The constables sent the couple back to Khar, and told Soonawala that he must accompany them to the police station. Choosing to travel in his own car (questions around why an immediate arrest wasn’t made or why an accused rapist is permitted his own transportation remain unanswered), Dr. Soonawala revved up his engine with a police constable in the front seat and another in the back, along with two of his sisters. Here is precisely where all coherent narratives disintegrate, because over an hour later, the police officers returned to the station, saying that Soonawala had absconded. One account says that one officer had to leave the car to let a patient inside, and the other got out to prevent Soonawala from escaping. Another suggests that there was only ever one constable involved, who was lured out of the car on the pretext that everyone was getting out — before the car sped away. Any police account, however, raises several burning questions: why was the licence plate of the car not recorded? (‘We forgot,’ say the police) Why was the control room not telephoned with a description of the car to be halted at the next signal? (‘We didn’t think of it,’ they say).

On 11 June, over two weeks after the FIR had been lodged, the still-absconding doctor and accused rapist was granted anticipatory bail. And the shock-horror-anger following last year’s Delhi gang rape was nowhere to be seen.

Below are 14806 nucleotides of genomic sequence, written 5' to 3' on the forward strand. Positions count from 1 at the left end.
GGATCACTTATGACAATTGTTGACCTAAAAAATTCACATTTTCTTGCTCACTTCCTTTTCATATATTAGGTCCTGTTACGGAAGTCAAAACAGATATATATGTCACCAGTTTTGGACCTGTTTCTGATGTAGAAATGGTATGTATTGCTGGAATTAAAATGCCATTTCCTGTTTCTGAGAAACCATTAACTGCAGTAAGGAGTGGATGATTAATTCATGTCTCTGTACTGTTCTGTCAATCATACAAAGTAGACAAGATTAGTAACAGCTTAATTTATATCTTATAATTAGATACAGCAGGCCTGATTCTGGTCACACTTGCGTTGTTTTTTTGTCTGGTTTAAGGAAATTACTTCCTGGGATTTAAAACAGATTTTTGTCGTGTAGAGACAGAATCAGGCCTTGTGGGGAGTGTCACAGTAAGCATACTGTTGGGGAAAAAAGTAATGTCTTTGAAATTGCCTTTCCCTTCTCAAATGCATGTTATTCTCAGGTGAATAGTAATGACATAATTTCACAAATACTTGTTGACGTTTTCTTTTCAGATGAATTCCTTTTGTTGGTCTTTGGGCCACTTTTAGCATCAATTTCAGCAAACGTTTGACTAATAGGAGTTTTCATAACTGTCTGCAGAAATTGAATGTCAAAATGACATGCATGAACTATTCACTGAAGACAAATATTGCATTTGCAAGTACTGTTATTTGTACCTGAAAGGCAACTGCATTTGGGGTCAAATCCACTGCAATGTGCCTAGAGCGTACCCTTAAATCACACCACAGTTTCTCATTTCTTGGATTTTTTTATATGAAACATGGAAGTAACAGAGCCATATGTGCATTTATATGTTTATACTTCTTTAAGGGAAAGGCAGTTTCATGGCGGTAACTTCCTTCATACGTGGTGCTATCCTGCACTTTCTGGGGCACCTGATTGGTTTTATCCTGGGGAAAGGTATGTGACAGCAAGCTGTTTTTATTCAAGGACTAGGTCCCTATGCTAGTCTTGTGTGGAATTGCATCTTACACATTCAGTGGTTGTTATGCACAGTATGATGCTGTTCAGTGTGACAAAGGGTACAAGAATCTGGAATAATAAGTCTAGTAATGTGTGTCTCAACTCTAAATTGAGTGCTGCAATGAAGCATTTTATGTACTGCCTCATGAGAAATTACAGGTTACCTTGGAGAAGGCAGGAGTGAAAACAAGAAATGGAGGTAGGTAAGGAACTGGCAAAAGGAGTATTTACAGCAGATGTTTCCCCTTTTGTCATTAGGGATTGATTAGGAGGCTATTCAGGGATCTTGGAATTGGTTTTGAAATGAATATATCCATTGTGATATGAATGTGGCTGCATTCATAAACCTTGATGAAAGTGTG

Speaking at a public meeting organised by the Aam Aadmi Party on 18 June in Mumbai, Justice Suresh Hospet said, ‘This reminds me of what the first CPI Chief Minister of Kerala said: If in a court of law there is a rich, well-dressed, suited and booted person standing on one side, against an ill-clad, starving poor man on the other side, the court has an inherent tendency to lean in favour of the former against the latter. This is exactly what is happening today. It is the rich against the poor.’ As a member of the upstanding Bombay Parsi community, which has always held a position of social and cultural privilege dating back to British Imperialism, Soonawala’s respectability was vouched for from all sides. From a lawyer-community with personal ties to the doctor to medical professionals (‘if this can happen to him it can happen to us’: a perverse twist in the logic of vulnerability that normally exists between doctor and patient, says Sujatha Gothoskar from the feminist collective Forum Against the Oppression of Women) to the wider Parsi community, efforts to clear the doctor’s name were aggressive and multi-pronged.

{

The crux of the issue here lies not in Soonawala’s guilt or lack thereof, but in the fact that the law was prevented from taking its own course – singularly because of the social and economic standing of the accused.

Activists who had worked with Soonawala to strengthen laws against hawkers alleged that the case was fabricated by the hawker community in an act of vengeance. But the survivor is no hawker. She is a quiet, soft-spoken wife of a tailor from Orissa, with little money and no one to speak for her. In an unprecedented movement of support for a man accused of a crime that recently made every second Indian a feminist, over 300 people attended the first hearing for anticipatory bail in the Mumbai’s Sessions Court, where the victim was heckled from all sides. How does a judiciary rule in the face of such overwhelming, ‘respectable’ support?